The witch repeated, dark her gaze,

‘Weak is our every enemy,

And fated to defeat always!

Then she hissed, with hisses three,

Thrice she stamped and, black wings raised,

Once more a serpent, fled swiftly.

In a glistening robe of brocade,

The dwarf, cheered by the sorceress,

Thought a journey he should make,

His whiskers too, to his fair maid;

To her fair chamber he would take,

Straight to the feet of the princess,

His humble love, his beard’s excess.

Room to room he passes through,

No princess offered to his view,

Into the park, far, he wanders,

Past laurels, trellises, meanders,

The lake, gazebo, waterfall!

Is there a trace of her – why no!

Who could express the taste of gall,

The passion raging in him so?

So, angered he could barely see.

The dwarf cries out: ‘Hasten, swiftly,

You servants, all my hope’s in you!

Go seek Ludmila, do you hear!

Find the maid now, and see you do!

You’ll rue the day if she’s not here!

Don’t toy with me; come to my call –

Or with my beard I’ll choke you all!’

Now, Reader, I shall speak, once more,

Of our fair princess; all that night,

Pondering her fate, tears she bore,

Yet smiling at the dwarf’s sad plight.

Though fearful of that strange figure,

The dwarf now seemed ridiculous,

A clown of sorts; and fear can never

Survive true laughter long in us.

When the sun’s bold rays reached her,

She left her bed; unconsciously,

Glancing at the tall bright mirrors,

Lifting from her pure white shoulders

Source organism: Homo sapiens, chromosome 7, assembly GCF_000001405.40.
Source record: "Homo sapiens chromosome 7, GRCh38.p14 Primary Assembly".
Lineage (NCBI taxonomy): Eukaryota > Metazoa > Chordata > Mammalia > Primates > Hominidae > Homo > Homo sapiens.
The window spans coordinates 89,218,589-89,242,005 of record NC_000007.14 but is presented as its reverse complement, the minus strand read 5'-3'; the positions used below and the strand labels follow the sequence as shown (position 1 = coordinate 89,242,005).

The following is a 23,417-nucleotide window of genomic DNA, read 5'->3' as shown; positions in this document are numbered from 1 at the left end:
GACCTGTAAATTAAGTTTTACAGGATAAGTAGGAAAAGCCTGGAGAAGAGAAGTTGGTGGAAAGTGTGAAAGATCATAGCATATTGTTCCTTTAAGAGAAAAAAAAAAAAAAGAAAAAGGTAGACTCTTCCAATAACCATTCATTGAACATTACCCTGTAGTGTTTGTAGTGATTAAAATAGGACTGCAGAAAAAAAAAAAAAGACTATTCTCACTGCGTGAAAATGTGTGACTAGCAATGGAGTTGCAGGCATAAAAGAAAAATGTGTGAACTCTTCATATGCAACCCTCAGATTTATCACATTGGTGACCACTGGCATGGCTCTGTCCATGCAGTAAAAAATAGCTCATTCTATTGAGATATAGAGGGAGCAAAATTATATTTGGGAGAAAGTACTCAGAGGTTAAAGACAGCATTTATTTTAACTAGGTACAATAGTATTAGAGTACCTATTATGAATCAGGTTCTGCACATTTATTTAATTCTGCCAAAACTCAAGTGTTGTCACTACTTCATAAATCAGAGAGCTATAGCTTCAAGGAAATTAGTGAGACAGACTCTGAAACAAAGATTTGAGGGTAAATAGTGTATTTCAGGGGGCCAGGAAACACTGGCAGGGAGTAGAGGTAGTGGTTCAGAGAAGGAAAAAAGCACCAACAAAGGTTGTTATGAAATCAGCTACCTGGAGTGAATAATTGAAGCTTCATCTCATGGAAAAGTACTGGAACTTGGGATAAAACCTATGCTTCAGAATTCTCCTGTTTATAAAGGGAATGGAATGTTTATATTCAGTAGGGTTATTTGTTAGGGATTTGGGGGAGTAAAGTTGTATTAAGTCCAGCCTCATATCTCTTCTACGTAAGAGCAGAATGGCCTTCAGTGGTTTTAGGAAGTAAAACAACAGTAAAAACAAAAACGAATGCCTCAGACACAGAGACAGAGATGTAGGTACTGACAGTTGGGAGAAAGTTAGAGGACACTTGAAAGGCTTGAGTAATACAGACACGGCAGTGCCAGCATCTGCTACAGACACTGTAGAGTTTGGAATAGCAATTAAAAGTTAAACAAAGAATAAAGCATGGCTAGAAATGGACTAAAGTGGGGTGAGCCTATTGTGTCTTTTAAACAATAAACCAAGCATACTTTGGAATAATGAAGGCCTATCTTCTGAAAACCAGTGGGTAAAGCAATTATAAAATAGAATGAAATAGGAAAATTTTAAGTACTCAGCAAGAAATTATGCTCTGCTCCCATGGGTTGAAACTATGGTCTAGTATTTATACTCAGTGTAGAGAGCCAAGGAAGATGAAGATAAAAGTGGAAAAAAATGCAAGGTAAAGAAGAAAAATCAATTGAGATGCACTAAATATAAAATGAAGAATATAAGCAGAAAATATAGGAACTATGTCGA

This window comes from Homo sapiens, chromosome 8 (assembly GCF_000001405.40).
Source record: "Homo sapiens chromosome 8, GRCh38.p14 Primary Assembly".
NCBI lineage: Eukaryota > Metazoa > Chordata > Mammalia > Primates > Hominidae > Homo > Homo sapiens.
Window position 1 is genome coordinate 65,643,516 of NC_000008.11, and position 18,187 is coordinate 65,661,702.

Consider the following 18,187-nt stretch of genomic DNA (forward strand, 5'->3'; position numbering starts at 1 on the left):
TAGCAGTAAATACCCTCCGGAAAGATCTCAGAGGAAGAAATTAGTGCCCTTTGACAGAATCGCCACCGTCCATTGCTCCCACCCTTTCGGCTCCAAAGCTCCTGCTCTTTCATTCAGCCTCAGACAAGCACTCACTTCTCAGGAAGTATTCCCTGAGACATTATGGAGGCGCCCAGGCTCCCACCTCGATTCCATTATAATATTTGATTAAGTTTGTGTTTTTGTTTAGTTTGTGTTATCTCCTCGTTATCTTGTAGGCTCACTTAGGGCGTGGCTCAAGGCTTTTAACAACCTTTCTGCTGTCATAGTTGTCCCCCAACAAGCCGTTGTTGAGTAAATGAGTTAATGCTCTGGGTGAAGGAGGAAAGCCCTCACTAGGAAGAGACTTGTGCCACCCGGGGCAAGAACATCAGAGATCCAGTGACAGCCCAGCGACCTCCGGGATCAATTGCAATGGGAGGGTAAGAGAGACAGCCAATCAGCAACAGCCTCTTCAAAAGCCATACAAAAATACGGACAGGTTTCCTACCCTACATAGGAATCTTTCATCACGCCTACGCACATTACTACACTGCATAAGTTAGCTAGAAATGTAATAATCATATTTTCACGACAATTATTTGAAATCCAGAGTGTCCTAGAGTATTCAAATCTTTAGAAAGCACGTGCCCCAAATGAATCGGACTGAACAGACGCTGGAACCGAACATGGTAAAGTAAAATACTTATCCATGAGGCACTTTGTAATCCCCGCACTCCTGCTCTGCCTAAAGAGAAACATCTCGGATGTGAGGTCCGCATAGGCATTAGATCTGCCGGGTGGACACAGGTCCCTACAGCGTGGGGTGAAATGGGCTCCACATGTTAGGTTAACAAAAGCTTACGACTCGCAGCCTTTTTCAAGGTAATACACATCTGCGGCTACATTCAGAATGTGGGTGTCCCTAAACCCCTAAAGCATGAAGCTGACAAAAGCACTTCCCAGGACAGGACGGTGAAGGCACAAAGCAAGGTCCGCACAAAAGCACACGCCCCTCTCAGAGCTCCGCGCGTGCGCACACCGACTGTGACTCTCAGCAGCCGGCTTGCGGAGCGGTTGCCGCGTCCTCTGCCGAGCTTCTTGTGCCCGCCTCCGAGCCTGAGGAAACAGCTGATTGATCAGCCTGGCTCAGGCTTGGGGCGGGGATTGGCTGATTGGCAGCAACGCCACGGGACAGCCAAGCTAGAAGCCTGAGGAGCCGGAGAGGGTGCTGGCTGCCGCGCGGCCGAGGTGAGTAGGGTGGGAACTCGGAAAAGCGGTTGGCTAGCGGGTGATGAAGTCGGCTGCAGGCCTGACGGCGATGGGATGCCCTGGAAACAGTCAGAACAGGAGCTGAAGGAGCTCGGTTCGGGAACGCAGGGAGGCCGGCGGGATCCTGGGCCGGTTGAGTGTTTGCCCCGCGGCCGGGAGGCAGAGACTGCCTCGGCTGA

Those golden curls, unwittingly.

Her hair’s unconscionably matted,

Her garments are all scattered round;

Carelessly, her braids were plaited,

In one corner her robe she found,

And, sighing, plucked it from the ground,

Then dressed, yet still she kept an eye

On the mirrors, though tearfully;

And a whim seized her, by and by;

She’d try his hat on, just to see;

All’s silent, none can see her there,

And none’s concerned in the matter…

At seventeen, with golden hair,

No hat exists that will not flatter!

Adornment is no idle thing!

She twirls the hat, tis straight, askew,

All on one side, and thus, playing,

Quite back to front she sets it, too.

And so? A wonder of days past!

Her bright reflection disappeared.

She turned it round, the spell it cast

Had ceased, Ludmila re-appeared;

Replaced the hat – no image there;

Removed it, there she stood, again!

‘Good, I’m safe from you! I dare

The vilest dwarf to give me pain.

All my troubles shall be banished!

And flushed with joy, as before,

She set the sorcerer’s hat once more,

Backwards on her head, and vanished!

Let us return, if rather late,

To our brave hero; shame on us,

For leaving Ruslan to his fate,

While hats and beards surrounded us!

For, after conquering, Rogdai, he

Rides through a forest, dark and deep,

Until he comes to a broad valley,

Beneath the sky, where dead men sleep.

He trembles then, against his will,

Scattered bones lie yellowing still.

The ancient battlefield, stripped bare,

Stretches to barren distance there.

A sword clasped in a bony hand,

Arrows, armour, lie unconcealed,

Dull harness, and a rusted shield,

A grassy helm – yet not unmanned,

An old skull mouldering there inside;

Here some hero’s skeleton, whole,

Beside his steed, on his last ride,

Spears, lances, unattained their goal,

Their points now buried in the ground,

With tangled ivy wrapped about…

The waste gives birth to ne’er a sound,

Unheard now is the warrior’s shout,

While the dark vale of death is crowned

By that high sun that lights the rout.